The first time I walked into Lansing Residential Center, I was surprised by the level of security needed for girls so young. The man who let me into the building for my internship was in a room behind a window of bulletproof glass. He took my keys, my cell phone and all sharp objects before I was allowed to enter the facility. I looked through a large bulletproof glass doorway at a girl about 14 years old with shackles around her wrists and ankles.
Lansing Residential Center is a medium security correctional facility for girls who have been adjudicated by family courts for criminal offenses in New York state. The girls range in age from 13 to 18 years old. There are about 20 girls incarcerated in the facility in three different units. One unit is specifically for revocators, girls who have been incarcerated before and re-offended. Currently, I am working as an intern at the facility through the women’s studies program at Ithaca College. So far, I have spent time observing the girls’ classes, recreation activities and educational groups.
When I reached the unit with the girls, I noticed they were all wearing identical navy blue uniforms and black shoes. For each unit, two uniformed employees called YDAs — short for Youth Division Aide — follow the girls’ every movement throughout their day. The YDAs are armed only with handcuffs and radios to call for back up. Should any of the girls become physically or verbally aggressive, it is the role of the YDAs to talk them down or restrain them if that should fail. The YDAs carry a large log book in which every imaginable detail about events on the unit and the girls’ behavior is recorded. The manner in which the girls interact with teachers, the psychologist and other staff at the facility is noted: good and bad. When the girls are locked in their rooms at night, checks are done every 15 minutes and recorded in the log book.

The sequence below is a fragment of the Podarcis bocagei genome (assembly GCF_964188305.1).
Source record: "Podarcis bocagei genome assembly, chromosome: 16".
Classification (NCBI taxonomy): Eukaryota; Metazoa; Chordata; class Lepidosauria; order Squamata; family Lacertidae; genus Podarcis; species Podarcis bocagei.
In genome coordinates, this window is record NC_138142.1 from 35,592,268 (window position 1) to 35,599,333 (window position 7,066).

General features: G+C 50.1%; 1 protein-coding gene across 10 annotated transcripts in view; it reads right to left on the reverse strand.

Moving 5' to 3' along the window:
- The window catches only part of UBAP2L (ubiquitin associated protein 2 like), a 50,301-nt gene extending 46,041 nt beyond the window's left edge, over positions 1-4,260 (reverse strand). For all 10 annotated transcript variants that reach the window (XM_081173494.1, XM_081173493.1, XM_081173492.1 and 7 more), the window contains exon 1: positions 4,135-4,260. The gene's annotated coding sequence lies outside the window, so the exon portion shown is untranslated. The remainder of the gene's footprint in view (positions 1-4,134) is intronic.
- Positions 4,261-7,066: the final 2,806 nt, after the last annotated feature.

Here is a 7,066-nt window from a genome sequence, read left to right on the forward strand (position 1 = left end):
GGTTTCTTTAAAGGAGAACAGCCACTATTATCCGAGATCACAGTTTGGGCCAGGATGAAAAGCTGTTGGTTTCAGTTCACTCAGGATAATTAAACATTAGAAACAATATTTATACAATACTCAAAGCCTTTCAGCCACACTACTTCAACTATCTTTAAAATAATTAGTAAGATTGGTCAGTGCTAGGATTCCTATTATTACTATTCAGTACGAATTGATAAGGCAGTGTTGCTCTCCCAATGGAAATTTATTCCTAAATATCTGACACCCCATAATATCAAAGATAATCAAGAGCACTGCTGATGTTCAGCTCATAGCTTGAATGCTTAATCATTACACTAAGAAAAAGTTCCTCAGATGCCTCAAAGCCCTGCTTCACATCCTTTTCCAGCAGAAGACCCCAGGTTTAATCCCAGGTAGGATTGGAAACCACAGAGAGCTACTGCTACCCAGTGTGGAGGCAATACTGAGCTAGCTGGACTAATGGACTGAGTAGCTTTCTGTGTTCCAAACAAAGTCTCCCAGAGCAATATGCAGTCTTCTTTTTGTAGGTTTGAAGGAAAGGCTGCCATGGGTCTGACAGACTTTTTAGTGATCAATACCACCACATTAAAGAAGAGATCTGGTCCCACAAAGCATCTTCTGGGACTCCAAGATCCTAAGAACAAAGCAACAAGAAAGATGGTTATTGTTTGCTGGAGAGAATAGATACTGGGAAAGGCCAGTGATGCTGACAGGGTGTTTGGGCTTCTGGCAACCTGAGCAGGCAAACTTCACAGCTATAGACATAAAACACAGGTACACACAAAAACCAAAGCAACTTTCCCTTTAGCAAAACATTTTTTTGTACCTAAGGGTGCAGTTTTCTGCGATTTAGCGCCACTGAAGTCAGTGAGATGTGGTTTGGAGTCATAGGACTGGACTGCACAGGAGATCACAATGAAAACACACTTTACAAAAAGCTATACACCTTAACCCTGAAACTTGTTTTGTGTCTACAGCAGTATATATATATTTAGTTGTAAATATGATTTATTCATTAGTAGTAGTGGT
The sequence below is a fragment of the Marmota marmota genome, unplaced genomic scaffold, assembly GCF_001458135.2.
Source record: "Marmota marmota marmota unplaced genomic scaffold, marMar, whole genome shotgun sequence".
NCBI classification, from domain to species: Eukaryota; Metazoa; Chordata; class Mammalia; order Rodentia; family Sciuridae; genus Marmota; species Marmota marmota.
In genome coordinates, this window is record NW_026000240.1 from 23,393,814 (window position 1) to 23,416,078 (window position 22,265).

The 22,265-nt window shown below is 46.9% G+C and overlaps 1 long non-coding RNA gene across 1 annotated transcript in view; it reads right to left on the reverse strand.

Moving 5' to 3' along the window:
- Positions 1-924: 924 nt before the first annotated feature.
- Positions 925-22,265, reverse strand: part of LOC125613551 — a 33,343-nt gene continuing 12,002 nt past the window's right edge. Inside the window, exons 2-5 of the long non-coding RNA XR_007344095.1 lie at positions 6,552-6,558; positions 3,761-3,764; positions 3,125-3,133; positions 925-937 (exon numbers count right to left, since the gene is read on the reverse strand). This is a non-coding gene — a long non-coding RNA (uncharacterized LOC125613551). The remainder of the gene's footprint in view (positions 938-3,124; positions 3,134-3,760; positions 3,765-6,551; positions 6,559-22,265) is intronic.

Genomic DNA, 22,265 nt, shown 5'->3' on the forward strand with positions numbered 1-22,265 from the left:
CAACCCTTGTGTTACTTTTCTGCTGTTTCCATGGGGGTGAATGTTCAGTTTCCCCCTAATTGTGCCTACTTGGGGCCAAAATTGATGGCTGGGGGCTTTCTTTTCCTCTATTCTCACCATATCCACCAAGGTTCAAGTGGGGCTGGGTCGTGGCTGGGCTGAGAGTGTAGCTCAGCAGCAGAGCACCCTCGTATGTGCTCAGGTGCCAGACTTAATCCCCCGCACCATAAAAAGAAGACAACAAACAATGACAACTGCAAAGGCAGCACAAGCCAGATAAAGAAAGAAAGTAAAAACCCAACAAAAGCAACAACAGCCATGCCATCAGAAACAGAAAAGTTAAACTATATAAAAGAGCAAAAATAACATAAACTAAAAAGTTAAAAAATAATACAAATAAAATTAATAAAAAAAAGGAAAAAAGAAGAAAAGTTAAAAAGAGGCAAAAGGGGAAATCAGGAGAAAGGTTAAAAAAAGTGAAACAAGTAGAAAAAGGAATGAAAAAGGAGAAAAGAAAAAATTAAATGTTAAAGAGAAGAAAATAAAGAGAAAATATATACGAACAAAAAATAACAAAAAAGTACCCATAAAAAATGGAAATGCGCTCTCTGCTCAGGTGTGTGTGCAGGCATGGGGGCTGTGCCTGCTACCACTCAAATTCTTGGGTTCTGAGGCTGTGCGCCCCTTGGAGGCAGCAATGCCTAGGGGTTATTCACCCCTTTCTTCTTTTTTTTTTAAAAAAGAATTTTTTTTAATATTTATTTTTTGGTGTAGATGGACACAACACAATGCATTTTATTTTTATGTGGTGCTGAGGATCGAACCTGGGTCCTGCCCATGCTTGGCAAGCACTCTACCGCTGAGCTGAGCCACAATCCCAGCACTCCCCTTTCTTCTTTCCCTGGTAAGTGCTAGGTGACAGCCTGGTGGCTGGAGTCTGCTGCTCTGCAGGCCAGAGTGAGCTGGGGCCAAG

Monday through Friday, the girls have a strict regimen of schooling, Dialectal Behavioral Therapy groups, drug and alcohol education groups, and health promotion classes which address issues such as pregnancy, sexually transmitted diseases and healthy living habits. New York state has mandated the inclusion of therapy, both group and individual, during their stay at Lansing.
It is of no surprise that most of the girls at the facility are from urban, impoverished, minority communities. Sadly, most have histories of violence and neglect in their past. It is the mission of the Office of Family and Children’s services to address issues of trauma and neglect while the girls are in the care of the state. Using a modality called the Sanctuary approach, staff is encouraged to consider and address each individual’s specific set of circumstances in their interactions with the girls. Dialectal Behavioral Therapy groups are mandated at the facility to teach the girls healthy coping skills to deal with the problems they have to face while incarcerated and when released from the facility. Unfortunately, recidivism is currently estimated to be as high as 83 percent.
Most girls find themselves at Lansing following multiple appearances in family court. Charges range from prostitution, possession or distribution of drugs, and violation of probation. All girls at the facility have been placed there after multiple appearances in family court.
It seems that the therapeutic approach is the best way to address criminal behavior among young women. Many come from very unstable situations at home, and most will return to these situations following their release. Much aftercare is needed to ensure the success of these women. However, it would be ideal if these girls could be reached before ending up in a facility like Lansing. Reaching out to high risk youth through volunteer programs could help to provide positive guidance for these struggling young women. Mentoring or fostering troubled children or volunteering at a community center are great opportunities to reach these at-risk youths.
Liz McDonald is a senior history major. E-mail her at email@example.com.